I haven't researched the charges made in the NYT article, and I've never heard claims that it has no effect on neuropathy pain. I wonder what qualifies the reporter to make the judgment calls made in the article. Obviously (so it seems to me) they don't have nerve pain that is intractable, or they don't have pain that's been brought under control by on or off label medications.

The bone they're picking appears to me to be that most doctors prescribe it in ignorance or indiscriminately, as they have historically done with opioids. I've read and heard many people say that it is an effective medication, enough so that I don't swallow everything the naysayers say or print. I'd like to know what people who are credible witnesses and who can cite credible tests would have to say.

It's hard to dismiss the testimonies of the many people whom it helps. Even though it didn't work for me, (and I don't remember what the side effects were that kept me from continuing to take it) it's certainly helped a lot of people. Is it possible that we're going to see a big political gaba scare that will put prescriptions at risk as happened with opioids? It's criminal to target those of us who have a history of taking the opioids and Gabapentin/Neurontin responsibly that our doctors promised would treat our pain. I'm disturbed that my PCP who had readily prescribed an opioid, specifically for pain, is now trying to get me to believe that it isn't intended to treat pain. Do I really look that dumb or gullible. The whole mess has me taking what my doctors are telling me with a gallon of salt.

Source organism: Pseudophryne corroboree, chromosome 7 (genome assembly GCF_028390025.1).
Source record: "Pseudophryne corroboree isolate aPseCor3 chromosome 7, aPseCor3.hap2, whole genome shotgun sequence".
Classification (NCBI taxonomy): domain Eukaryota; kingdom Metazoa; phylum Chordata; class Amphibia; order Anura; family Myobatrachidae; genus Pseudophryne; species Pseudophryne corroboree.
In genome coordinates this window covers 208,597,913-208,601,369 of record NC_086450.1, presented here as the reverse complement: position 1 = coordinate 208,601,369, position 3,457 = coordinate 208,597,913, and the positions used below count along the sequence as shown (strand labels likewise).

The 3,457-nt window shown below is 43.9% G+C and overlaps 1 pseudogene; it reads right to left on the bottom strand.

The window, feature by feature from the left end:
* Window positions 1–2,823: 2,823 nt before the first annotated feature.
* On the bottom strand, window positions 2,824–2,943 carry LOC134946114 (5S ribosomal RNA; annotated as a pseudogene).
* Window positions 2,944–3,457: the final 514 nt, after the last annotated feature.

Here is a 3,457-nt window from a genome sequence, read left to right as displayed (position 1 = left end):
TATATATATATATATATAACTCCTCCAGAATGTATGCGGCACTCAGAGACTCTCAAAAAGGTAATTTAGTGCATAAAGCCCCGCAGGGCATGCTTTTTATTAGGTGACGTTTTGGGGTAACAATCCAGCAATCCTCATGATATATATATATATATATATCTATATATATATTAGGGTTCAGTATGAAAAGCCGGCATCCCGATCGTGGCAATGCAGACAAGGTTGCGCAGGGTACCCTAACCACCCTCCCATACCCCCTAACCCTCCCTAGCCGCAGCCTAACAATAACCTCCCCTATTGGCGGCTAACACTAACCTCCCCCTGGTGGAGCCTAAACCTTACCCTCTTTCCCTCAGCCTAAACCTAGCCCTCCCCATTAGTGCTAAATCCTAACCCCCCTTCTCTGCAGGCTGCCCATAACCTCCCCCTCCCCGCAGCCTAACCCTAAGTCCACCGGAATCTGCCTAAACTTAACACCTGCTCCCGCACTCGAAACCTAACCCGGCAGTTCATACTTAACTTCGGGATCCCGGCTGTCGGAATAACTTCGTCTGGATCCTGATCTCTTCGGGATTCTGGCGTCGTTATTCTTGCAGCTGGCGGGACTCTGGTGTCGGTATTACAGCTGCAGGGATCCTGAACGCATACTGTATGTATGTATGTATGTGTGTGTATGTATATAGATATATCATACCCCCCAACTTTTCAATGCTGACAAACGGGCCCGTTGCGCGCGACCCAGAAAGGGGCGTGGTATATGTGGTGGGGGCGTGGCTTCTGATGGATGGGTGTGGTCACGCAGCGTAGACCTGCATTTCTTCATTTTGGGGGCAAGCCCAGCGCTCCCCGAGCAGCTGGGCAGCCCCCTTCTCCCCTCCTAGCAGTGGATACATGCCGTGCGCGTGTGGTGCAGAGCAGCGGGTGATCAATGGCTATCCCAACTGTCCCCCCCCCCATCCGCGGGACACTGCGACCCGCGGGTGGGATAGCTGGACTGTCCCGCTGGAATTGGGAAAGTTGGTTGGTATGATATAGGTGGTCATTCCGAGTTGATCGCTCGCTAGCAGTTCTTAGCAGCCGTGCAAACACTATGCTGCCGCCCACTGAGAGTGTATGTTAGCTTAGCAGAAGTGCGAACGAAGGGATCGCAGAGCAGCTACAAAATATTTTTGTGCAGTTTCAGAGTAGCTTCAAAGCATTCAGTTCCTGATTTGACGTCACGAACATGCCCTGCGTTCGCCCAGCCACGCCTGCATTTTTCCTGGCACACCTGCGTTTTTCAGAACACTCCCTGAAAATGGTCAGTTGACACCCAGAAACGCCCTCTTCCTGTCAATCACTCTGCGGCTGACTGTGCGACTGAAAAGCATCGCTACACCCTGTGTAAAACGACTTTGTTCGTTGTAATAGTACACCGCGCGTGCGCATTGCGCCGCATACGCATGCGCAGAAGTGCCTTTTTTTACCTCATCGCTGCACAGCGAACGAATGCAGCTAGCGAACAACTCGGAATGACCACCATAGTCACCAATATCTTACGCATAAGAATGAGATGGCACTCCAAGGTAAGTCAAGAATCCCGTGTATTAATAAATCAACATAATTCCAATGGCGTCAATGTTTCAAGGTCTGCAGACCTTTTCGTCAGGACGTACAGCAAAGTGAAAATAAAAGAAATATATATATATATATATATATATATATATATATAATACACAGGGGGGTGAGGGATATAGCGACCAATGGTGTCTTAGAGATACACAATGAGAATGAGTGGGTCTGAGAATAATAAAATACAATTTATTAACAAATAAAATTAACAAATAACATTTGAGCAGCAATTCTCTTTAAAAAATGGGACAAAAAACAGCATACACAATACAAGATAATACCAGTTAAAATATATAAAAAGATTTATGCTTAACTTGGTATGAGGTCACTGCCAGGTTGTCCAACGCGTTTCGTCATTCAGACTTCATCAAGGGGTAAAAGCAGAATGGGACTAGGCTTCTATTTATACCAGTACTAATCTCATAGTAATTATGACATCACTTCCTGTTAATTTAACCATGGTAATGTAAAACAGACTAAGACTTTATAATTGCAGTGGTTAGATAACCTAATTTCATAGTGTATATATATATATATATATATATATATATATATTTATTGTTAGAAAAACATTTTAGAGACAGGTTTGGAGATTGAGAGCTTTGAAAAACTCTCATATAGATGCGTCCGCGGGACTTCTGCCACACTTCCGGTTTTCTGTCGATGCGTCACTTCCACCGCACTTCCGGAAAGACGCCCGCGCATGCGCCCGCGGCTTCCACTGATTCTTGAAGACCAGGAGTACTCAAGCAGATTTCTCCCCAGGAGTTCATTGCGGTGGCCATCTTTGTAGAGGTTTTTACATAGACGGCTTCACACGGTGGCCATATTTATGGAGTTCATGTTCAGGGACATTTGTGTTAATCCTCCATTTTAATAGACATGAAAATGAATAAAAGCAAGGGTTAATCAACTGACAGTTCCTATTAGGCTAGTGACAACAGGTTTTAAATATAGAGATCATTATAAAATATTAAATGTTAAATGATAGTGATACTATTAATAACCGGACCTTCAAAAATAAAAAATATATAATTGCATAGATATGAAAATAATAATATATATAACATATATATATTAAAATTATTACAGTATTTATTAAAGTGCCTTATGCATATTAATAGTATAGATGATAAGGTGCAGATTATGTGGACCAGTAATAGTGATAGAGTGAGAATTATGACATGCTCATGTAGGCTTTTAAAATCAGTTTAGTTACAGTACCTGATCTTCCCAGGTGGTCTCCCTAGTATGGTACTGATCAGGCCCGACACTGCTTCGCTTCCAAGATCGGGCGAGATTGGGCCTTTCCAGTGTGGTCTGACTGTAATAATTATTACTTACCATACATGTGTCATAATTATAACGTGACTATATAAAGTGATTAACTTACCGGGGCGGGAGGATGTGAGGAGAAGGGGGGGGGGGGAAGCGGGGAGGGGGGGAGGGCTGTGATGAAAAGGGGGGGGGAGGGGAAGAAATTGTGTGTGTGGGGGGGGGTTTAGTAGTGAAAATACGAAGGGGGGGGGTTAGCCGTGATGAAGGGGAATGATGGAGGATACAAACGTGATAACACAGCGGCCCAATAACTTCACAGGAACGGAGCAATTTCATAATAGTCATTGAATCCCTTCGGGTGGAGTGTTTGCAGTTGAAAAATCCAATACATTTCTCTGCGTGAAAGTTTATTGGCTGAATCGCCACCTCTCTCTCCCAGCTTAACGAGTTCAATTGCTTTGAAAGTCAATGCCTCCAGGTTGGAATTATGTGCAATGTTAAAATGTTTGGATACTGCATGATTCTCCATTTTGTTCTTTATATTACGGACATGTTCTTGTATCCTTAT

Jim

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Jim – your post reminded me of another thing that happened when I was on the anti-depressants!

I had been put on a higher than recommended dosage because I had come very close to ending my life on the highest recommended dosage. I was hospitalized during this period of time (voluntarily) – where I received EXCELLENT care. But I remember going to one of the nurses at one point saying "I feel like I want to quit smoking, and I think it's the anti-depressants that are causing that." I was told that I should NOT quit smoking because doing so would place additional stress on me and risk my recovery from clinical depression. So – although I no longer felt a desire to smoke – I kept smoking.

Fast forward many years: It was discovered that at least one type of anti-depressant can be used to help people quit smoking. It comes with all kinds of dire warnings – including suicidal thoughts – but it works to help smokers quit, and is prescribed for this purpose.

Drugs sometimes have impacts they were not designed or prescribed for. A good example: An anti-depressant that makes some people suicidal, cures some of clinical depression, and makes others want to quit smoking. My conclusion: None of us should layer our own personal experience over everyone else. (That is pretty much a life truth, isn't it?)